Our View: Police drones are an idea worth sharing

The Minnesota Department of Transportation is studying how data and photos collected by drones, such as the Aeryon Skyranger shown here, might aid bridge inspectors.

Rochester Police Chief Roger Peterson acknowledged his opinion on the police department's potential use of drones has changed since it was first broached.

Recalling initial conversations, he told the Rochester Police Policy Oversight Commission last week that his immediate reaction was likely similar to many other residents'. "Mine was probably -- yes -- pretty negative, and that there's no way we're going down that road," he said.

Research and a presentation on how the unmanned devices could save lives and staff time have changed his opinion. "Rey (Caban) changed my mind, and I think you'll see why when you see his presentation," he said.

Caban, the police officer who instigated the discussion of unmanned aerial vehicles, noted the primary use of the drones would be looking for missing children and adults, as well as searching for fleeing suspects who could be dangerous when cornered. Both efforts can require a massive number of hours taken away from police patrols and efforts to answer other emergency calls. "Our focus will be to save lives," Caban said.

He said the case of a missing woman helped spur his desire to get a police-drone program started locally. While uncounted man hours went into the search, he noted police were unable to find the missing woman before she drowned in the river. "This is one of many cases that we've had that forced me to think about what we can do for the betterment of our community," he said.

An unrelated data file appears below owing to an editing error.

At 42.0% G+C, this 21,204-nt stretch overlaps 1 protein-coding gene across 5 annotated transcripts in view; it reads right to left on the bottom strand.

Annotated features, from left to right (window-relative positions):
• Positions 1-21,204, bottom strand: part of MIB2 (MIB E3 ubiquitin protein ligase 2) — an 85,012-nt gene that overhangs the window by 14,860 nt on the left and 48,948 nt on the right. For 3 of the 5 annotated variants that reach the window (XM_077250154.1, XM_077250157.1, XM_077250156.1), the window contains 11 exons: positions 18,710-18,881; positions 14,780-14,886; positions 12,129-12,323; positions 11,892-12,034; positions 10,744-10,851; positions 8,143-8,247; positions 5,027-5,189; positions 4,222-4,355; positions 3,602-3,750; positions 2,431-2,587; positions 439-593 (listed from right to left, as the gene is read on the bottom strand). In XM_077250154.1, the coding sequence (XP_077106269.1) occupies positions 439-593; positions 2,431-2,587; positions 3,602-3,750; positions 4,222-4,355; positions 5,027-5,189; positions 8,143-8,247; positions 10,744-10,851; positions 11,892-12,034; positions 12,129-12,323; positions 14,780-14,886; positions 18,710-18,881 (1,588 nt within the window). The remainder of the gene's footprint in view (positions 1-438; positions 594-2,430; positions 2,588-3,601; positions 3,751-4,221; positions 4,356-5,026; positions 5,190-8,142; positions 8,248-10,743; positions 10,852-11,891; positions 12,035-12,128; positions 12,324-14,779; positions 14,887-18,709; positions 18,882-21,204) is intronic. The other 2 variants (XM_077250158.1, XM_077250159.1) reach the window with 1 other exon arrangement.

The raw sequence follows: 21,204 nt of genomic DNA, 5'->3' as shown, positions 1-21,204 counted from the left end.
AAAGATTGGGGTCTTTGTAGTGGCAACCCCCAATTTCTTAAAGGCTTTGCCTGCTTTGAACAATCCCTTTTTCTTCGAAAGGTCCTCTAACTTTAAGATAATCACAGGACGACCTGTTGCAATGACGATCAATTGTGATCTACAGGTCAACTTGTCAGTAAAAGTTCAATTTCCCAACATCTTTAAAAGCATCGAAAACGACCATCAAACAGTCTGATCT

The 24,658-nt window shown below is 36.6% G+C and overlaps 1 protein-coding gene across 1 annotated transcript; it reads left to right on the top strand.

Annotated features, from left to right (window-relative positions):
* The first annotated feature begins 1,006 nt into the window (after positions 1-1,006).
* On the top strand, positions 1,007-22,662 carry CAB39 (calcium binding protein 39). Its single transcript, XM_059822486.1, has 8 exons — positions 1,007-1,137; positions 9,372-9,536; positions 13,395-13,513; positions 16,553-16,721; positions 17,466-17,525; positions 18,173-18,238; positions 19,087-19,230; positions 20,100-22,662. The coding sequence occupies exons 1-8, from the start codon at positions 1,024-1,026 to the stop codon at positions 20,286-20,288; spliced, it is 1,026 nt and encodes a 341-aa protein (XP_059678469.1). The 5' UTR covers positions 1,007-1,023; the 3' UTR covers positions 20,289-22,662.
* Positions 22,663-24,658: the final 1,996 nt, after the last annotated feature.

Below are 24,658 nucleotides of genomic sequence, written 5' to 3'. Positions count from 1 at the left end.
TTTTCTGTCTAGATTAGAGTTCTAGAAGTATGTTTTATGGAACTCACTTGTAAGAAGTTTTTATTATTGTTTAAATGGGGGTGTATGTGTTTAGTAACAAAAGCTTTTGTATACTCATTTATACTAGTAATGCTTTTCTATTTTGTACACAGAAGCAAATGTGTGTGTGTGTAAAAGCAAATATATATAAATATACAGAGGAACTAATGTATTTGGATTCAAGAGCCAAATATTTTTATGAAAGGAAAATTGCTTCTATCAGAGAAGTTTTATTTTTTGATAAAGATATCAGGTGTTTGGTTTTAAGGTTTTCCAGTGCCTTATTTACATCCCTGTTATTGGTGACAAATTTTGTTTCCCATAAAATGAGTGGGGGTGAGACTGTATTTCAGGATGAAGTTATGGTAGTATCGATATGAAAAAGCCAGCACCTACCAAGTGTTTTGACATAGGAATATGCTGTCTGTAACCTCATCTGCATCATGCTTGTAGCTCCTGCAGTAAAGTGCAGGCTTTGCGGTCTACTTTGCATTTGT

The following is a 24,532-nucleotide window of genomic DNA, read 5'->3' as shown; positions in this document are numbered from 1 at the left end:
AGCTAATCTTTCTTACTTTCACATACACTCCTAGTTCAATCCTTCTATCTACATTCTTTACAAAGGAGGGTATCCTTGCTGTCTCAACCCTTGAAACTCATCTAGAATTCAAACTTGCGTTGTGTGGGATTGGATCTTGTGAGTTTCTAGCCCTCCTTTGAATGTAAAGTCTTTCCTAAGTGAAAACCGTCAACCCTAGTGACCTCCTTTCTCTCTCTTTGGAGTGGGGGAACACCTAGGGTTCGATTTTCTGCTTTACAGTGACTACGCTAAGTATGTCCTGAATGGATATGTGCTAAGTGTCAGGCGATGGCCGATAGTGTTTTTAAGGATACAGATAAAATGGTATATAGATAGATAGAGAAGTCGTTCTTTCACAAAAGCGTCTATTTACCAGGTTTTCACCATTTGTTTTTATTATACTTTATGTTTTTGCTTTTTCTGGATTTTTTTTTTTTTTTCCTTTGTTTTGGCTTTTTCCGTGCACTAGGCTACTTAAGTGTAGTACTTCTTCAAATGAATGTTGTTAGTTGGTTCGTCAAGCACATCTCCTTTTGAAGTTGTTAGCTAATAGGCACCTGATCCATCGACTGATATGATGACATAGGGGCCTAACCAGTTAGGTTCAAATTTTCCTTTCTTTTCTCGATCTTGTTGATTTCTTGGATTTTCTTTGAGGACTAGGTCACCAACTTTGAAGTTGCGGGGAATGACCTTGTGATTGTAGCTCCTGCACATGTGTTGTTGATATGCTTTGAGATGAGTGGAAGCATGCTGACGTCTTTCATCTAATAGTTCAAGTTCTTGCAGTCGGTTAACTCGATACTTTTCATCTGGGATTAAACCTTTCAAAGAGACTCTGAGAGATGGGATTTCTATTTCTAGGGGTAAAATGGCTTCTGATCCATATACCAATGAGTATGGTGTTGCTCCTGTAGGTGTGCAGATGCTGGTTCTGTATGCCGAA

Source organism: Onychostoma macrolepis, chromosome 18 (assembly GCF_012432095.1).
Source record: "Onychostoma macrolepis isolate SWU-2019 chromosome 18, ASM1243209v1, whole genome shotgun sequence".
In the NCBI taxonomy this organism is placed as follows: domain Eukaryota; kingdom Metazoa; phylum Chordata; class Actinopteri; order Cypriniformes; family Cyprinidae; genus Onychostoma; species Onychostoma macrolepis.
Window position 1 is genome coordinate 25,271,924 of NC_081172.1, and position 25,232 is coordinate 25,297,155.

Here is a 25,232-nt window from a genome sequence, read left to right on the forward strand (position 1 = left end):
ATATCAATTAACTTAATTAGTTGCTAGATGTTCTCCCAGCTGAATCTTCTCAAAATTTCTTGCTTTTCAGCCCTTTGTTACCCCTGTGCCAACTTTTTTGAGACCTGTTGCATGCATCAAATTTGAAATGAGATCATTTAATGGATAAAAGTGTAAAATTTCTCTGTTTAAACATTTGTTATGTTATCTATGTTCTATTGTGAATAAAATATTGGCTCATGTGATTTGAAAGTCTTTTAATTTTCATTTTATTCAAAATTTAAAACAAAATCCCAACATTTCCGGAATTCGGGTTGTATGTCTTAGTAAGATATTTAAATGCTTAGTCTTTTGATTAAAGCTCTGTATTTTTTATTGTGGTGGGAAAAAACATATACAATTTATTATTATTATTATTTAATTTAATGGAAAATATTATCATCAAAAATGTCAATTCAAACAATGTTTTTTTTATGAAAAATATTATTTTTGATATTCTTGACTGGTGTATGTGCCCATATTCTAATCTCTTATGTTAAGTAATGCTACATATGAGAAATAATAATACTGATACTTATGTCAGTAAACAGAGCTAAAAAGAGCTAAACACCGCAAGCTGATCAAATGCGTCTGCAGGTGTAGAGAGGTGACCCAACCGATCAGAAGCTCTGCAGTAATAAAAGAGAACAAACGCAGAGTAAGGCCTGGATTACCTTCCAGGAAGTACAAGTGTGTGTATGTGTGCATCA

The unmanned aerial vehicles are seen as an alternative to a police helicopter, which would be too costly for Rochester's department. While Minnesota State Patrol has a helicopter that can be accessed by local law enforcement, Peterson noted the response time too often is too long, if the helicopter is available.

As a helicopter replacement, Caban said drones could provide opportunities to safely look at scenes in hostage situations and when police are gearing up to enter high-risk situations. At the same time, Police Policy Oversight Commission members noted privacy and other concerns are raised when it comes to the potential for police officers to watch from above.

Too many unanswered questions remain to be able determine whether a drone program would be an asset to the police department or raise too many concerns to make it beneficial. The lack of state and local regulations and policies for drone use simply adds the list of questions.

While federal regulations provide limits on government use that can exceed commercial and private use, we expect a local policy would be needed to define use before the Rochester City Council approves the purchase of police drones.

While such policies are being considered and staff researches purchase options for the future, we would encourage the police department to go beyond city commissions with its presentations.

Caban has been able to quell some concerns about usage through his presentation, while answering questions about potential benefits for the police department and community.

We know many people are going to have opinions similar to those initially held by Peterson. Such opinions can only be changed with information that puts concerns to rest. By engaging the community before a budget is even requested, the police department could build grasssroots support for a project and could discover existing concerns that need to be addressed.

We're not ready to say yes or no to what could become the state's first police-drone program. However, we are ready to hear more about it.

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